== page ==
Why more and more brands are putting their marketing in the hands of creators

Marketers from Coles, Glenfiddich, Officeworks and more talk about the rise of the creator economy and how they're harnessing its power to foster brand engagement

Finding the right guardrails

Stephanie Seebacher began her exploration of the use of external creators in her former role as associate manager for social for Sunbeam at consumer goods maker, Newell Brands, where she launched its influencer program in partnership with Tribe. Back then, she saw a space for harnessing communities of content creators to connect in with Sunbeam’s brand and products.

“What we quite quickly realised was there is an even greater opportunity to build genuine brand advocates through these creator partners, while also having a strong, engaging and built-in community of creators ready to tell the brand story we required through their content,” Seebacher says. “It started with a need to reach a new audience and grew into an opportunity to plug into creators to help us talk about our products in a consumer relevant way - and fill a gap that is so often present in the social media space - feeding the content beast.”

Seebacher is now setting up a freelancing/consultancy business focusing on social strategy and execution, which will offer guidance on and support with creator leverage. One piece of advice she is happy to give away is the need to think beyond what’s obvious when choosing creators.

“It may not always be creators in the categories you think that can get the best results for your brand,” Seebacher says. “If you traditionally speak with a certain category, think about other ways through creators to enter different ones. That’s the beauty of the creator economy, we now have so many ways and avenues to connect in and be relevant to our target audience through the creator partners that we work with.”

Seebacher cautions, however, that it is important to rethink the briefing process when working with creators and to keep it as simple as possible.

“Often as brand custodians, we try to get our marketing activity to tick numerous boxes,” Seebacher says. “The key with engaging creators to support your brands is to understand exactly what each campaign - and more specifically, the role each creator partner has for your brand.”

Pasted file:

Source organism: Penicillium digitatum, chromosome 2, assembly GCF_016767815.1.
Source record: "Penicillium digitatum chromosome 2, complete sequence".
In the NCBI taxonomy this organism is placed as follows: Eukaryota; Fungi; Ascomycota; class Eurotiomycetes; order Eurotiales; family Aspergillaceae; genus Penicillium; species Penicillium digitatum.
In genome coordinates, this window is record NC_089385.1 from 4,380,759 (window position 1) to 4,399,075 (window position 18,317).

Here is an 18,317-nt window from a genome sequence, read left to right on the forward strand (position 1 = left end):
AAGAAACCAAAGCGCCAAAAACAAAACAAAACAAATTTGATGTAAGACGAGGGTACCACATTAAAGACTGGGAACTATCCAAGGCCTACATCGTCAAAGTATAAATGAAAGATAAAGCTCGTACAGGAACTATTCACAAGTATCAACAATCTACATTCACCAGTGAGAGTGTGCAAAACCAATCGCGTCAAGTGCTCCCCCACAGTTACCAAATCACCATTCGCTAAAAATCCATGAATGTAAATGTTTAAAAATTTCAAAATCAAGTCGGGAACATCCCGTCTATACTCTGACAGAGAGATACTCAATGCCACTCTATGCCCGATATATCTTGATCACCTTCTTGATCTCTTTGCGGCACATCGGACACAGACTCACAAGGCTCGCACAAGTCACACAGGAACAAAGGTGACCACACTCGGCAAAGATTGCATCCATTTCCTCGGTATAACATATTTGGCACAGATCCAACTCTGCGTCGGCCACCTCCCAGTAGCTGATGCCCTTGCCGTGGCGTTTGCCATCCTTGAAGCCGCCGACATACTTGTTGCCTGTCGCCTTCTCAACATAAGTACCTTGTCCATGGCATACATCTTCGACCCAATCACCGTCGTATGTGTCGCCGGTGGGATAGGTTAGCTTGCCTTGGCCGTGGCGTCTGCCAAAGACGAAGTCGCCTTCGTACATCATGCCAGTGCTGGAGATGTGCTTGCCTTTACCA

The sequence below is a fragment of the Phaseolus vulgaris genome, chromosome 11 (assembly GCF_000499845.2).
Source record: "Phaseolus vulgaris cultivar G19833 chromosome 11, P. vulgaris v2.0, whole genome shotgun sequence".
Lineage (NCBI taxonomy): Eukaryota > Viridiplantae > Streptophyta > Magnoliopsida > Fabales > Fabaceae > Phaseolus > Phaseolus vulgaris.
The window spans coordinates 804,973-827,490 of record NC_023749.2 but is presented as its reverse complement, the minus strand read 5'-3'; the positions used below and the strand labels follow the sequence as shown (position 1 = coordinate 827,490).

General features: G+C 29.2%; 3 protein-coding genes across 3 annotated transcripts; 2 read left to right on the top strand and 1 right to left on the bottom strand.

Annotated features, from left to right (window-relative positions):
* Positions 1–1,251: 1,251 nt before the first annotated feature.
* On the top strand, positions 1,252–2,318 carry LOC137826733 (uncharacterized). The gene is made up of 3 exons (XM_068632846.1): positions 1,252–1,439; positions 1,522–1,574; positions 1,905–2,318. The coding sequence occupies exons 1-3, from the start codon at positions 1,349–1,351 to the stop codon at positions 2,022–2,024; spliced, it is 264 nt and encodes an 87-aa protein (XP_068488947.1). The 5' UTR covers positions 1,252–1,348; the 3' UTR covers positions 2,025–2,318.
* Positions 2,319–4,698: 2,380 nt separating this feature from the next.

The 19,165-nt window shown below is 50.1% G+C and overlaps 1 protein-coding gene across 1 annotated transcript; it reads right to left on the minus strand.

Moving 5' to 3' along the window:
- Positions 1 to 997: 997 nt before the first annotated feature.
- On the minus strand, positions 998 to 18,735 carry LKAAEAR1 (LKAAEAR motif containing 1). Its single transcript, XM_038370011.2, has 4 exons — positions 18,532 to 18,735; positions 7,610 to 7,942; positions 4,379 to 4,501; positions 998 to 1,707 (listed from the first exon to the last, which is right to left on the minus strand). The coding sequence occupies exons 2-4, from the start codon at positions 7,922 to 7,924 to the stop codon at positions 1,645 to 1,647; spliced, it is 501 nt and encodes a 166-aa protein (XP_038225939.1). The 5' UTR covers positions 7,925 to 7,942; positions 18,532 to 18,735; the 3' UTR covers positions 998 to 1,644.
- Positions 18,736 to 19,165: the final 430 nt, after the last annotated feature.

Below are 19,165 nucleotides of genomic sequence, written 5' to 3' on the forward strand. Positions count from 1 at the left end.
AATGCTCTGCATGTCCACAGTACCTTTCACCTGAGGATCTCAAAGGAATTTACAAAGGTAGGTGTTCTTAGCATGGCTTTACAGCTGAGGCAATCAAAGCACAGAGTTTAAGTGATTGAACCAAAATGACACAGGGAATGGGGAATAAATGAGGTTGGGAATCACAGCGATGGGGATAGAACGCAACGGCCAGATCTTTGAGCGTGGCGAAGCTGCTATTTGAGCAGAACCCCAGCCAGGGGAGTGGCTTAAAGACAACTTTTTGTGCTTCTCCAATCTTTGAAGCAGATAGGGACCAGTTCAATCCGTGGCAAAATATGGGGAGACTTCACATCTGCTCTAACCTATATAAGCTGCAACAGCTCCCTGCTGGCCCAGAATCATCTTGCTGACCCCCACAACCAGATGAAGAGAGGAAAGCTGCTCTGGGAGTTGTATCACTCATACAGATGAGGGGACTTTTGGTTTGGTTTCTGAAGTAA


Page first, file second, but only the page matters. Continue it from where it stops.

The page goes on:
While Seebacher initially provided written briefs, the most successful engagements came about when she engages directly engaged with creators and built relationships between her, them and the brand.

“It’s definitely time consuming and a pretty old-school approach to marketing, but I think it’s invaluable to invest time into building relationships with your creator partners,” Seebacher says.

Lund agrees the answer to the question of how much a brand should intervene in the output of their creators is ‘very little’.

“Outside of brand guidelines, the more they intervene in the creative process, the less they will benefit from it,” he warns. “You can have something that is really easy and safe, but you have to pay a premium to that, and that is creative agencies. But if you are buying someone’s audience as well, you are leaving it up to them.

“Those people that are trusting reap all the rewards. If you can’t afford to be trusting, then you shouldn’t play in that.”

Seebacher agrees so long as you have done the foundational work, any risks in the engagement should be mitigated.

“If you have aligned with the right creators and done the foundational work on objective, creator brand/style alignment, and providing them with a clear picture of the end-goal, then my recommendation for brands is to let creator partners do their job,” Seebacher says. “You have selected those creators because you have seen their content and style resonate with your target audience. Have faith in the groundwork you have done and let them do what they do best. I believe that this is why having strong relationships with your creator partners is key - it’s a collaboration after all.”

Adapting the briefing process is something Oh has taken on board at Coles and she says is critical if Coles is to engage with their audiences in an authentic way.

“Authenticity is so key in all of this,” she says. “They need to be able to tell their stories and produce content from their own perspectives. It is not about us briefing them word-for-word on what needs to be posted or shot creatively, as we might traditionally. We have brought them in to understand the brand, understand our objectives and feel passionate about it.”

Oh says Coles briefs its creators each month on key priorities, but then lets them choose what they work on.

“As part of their contract, they have a minimum set of deliverables, but we are flexible with it. If in one month they can’t fulfill it, then they will make it up later down the track,” Oh says. “Consumers and audiences on social media are getting smarter and smarter, so they know when we are selling something to them. Coles has to follow guidelines around having clear call outs that this is an ad or a sponsored post. But when the content becomes more relevant to that content creator’s audience, they are more likely to engage than when it something that is purely a sponsored post.

“It’s been a really exciting journey for Coles as a brand as this is quite new. The results have been phenomenal. Internally, there is so much excitement around the potential that this will bring from a longer-term perspective.”

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